MAXWELL:  Teaching, the feminized ghetto

3/24/1999 – Printed in the EDITORIAL section of the St Petersburg Times Newspaper


In his new book Jobs Rated Almanac, author Les Krantz uses statistics from telephone surveys, the government and trade groups to rank 250 occupations as super to the pits, according to six criteria: income, stress, physical demands, growth potential, job security and work environment. If you happen to be one of the diminishing number of Americans who still idealize public school teaching, you should know that teaching ranks No. 164, behind teacher’s aide (111), janitor (154) and maid (157).

I am not surprised that teaching ranks so low. Indeed, the income is lousy; the stress level can threaten one’s health; real growth potential is limited; unless one has a continuing contract, job security can be iffy; and, as we all know from recent shooting deaths and other attacks on campuses nationwide, the work environment can be dangerous.

“Much work in this profession, such as preparing lessons, grading papers and attending meetings, is done after the school day has ended,” Krantz writes. “Teachers spend long periods of time on their feet. Working with rambunctious children can be fatiguing and stressful.”

Krantz does not discuss what I believe to be the fundamental reason that teaching is such a lowly profession: It is a feminized ghetto _ a field comprisingmostly women who accept inconsideration as normal. In Pinellas County, for example, nearly 80 percent of the instructional staff is women. In the elementary grades, the percentage is even higher. Men do not teach at some American elementary schools.

In early America, before the government institutionalized the profession, nearly all teachers were men. After the government took charge of teaching, women became desirable because officials were hellbent on paying teachers the smallest salaries possible. Most educated men would not accept such low pay for such difficult work.

Teaching became permanently feminized when the ideal teacher became the spouse of a successful man _ a local businessman, an elected official, a pastor and often a school administrator. Immediately, the woman’s abysmal pay was treated as supplemental income to the husband’s higher salary.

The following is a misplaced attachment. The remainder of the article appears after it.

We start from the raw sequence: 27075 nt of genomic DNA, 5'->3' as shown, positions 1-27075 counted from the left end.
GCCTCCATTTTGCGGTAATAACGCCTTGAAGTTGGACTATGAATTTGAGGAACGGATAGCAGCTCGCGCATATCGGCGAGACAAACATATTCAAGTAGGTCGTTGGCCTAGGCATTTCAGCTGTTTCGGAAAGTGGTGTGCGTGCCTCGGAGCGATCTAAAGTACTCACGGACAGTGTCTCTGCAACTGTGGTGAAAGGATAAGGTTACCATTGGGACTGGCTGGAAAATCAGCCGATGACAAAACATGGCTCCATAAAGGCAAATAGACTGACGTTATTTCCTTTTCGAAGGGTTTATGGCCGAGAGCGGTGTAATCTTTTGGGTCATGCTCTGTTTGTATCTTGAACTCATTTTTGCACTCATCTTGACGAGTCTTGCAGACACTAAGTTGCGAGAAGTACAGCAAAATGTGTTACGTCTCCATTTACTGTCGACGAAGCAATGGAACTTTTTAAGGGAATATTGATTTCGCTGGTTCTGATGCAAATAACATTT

After writing a recent column arguing that teaching will become respectable only when teachers are paid much higher salaries, I received more than 30 letters from teachers throughout the country. Only one came from a man, a high school science teacher and football coach in upstate New York who agreed with me. I was disappointed by the number of women who disagreed.

In a letter that otherwise complimented my column, a longtime Pinellas teacher wrote: “My husband, who was in administration, used to say that it was not good for a teacher’s salary to be too high because we didn’t want “just anyone’ to be a teacher. There’s something to be said for that line of thought, too.”

Another woman wrote that her husband, who has a GED and is a sheriff’s deputy, brags that he earns much more than she does. She ignores his braggadocio, she said, because she did not become a teacher for the money.

These two women and others like them affirm my thesis that as long as teaching is considered a woman’s job _ as mere supplemental income _ the best and the brightest will continue to shun the profession. No one should be surprised that men who become teachers jump into administration _ where the big bucks are _ as soon as possible. Then they become the bureaucrats who see no need to fight for higher teacher salaries. Obviously, if more men were in the classroom, salaries would rise overnight. But men know better than to enter the field in the first place.

We hear tales about teachers who moonlight. Well, guess who the overwhelming majority of these moonlighters are: unmarried women, some single moms, struggling to make ends meet.

Last year, I asked Rod MacDavis, dean of the University of Florida College of Education, to comment on how he would attract and retain a new generation of excellent teachers. Notice his gender specificity: “From the standpoint of recruitment, we need to increase salaries. That’s No. 1. Today, when . . . students look at careers . . . they look at how much they can expect to earn. I think that’s especially true with men. Young men tend not to look at education as a career path because they don’t feel they’ll be able to earn enough money to take care of a family.”

Most men simply will not become part of this invaluable, underpaid, widely disrespected profession.